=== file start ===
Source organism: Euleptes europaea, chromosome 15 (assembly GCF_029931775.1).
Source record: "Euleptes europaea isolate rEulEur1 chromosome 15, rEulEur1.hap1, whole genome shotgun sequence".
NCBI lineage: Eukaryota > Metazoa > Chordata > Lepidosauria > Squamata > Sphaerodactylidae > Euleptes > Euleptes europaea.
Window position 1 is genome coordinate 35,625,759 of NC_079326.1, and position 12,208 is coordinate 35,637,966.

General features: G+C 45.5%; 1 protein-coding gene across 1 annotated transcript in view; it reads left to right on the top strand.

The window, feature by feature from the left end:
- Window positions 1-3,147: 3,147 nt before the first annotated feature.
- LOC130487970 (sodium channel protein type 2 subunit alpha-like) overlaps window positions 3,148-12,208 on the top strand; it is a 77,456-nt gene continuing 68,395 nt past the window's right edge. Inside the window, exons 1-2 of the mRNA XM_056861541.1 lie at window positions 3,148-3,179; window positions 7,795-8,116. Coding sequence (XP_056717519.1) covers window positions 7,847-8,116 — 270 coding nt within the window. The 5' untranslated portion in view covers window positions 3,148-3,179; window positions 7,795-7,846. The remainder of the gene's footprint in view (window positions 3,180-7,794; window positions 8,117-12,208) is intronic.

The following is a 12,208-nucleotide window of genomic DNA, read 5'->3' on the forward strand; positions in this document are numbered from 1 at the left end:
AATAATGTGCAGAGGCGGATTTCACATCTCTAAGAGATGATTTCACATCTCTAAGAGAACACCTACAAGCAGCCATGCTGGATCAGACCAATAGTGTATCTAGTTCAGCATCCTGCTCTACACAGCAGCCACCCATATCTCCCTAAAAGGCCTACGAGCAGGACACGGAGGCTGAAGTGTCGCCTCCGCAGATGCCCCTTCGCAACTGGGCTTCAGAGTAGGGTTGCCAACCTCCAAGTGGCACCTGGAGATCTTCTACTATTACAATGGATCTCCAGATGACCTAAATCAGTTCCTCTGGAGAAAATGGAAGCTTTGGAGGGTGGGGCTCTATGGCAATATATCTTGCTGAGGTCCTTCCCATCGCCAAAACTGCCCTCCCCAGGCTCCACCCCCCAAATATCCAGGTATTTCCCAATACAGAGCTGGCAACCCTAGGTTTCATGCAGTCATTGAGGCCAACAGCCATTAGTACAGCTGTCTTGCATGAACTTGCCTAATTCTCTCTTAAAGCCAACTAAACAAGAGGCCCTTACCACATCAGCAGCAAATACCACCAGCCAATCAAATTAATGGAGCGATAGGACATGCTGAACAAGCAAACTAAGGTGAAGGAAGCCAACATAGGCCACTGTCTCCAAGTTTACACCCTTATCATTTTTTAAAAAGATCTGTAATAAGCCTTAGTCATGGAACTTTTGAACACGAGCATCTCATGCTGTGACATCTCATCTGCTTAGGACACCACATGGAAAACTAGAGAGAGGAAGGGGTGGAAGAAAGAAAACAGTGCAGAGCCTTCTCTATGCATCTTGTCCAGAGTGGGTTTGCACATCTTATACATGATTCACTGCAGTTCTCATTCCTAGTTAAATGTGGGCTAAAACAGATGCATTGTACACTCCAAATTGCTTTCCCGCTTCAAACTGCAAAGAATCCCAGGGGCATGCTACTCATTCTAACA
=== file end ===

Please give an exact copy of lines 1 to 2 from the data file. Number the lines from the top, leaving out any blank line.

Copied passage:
Source organism: Euleptes europaea, chromosome 15 (assembly GCF_029931775.1).
Source record: "Euleptes europaea isolate rEulEur1 chromosome 15, rEulEur1.hap1, whole genome shotgun sequence".